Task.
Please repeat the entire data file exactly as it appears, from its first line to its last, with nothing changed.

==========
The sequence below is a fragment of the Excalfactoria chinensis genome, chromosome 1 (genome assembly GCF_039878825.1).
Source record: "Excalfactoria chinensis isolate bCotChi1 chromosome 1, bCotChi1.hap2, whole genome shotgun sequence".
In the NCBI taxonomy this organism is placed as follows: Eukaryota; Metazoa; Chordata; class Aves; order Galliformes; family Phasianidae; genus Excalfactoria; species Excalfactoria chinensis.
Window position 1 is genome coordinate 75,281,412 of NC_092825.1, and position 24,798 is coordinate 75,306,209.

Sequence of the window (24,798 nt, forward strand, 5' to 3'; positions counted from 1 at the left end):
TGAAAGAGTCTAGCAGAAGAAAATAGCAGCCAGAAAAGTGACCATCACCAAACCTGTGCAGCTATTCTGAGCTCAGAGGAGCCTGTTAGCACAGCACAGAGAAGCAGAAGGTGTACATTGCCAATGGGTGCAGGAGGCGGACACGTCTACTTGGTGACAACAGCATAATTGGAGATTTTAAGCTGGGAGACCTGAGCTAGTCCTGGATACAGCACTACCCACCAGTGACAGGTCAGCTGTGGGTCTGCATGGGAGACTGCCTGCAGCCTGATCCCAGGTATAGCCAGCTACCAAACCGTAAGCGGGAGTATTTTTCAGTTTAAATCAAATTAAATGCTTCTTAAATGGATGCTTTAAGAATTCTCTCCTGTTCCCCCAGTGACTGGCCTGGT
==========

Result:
The sequence below is a fragment of the Excalfactoria chinensis genome, chromosome 1 (genome assembly GCF_039878825.1).
Source record: "Excalfactoria chinensis isolate bCotChi1 chromosome 1, bCotChi1.hap2, whole genome shotgun sequence".
In the NCBI taxonomy this organism is placed as follows: Eukaryota; Metazoa; Chordata; class Aves; order Galliformes; family Phasianidae; genus Excalfactoria; species Excalfactoria chinensis.
Window position 1 is genome coordinate 75,281,412 of NC_092825.1, and position 24,798 is coordinate 75,306,209.

Sequence of the window (24,798 nt, forward strand, 5' to 3'; positions counted from 1 at the left end):
TGAAAGAGTCTAGCAGAAGAAAATAGCAGCCAGAAAAGTGACCATCACCAAACCTGTGCAGCTATTCTGAGCTCAGAGGAGCCTGTTAGCACAGCACAGAGAAGCAGAAGGTGTACATTGCCAATGGGTGCAGGAGGCGGACACGTCTACTTGGTGACAACAGCATAATTGGAGATTTTAAGCTGGGAGACCTGAGCTAGTCCTGGATACAGCACTACCCACCAGTGACAGGTCAGCTGTGGGTCTGCATGGGAGACTGCCTGCAGCCTGATCCCAGGTATAGCCAGCTACCAAACCGTAAGCGGGAGTATTTTTCAGTTTAAATCAAATTAAATGCTTCTTAAATGGATGCTTTAAGAATTCTCTCCTGTTCCCCCAGTGACTGGCCTGGT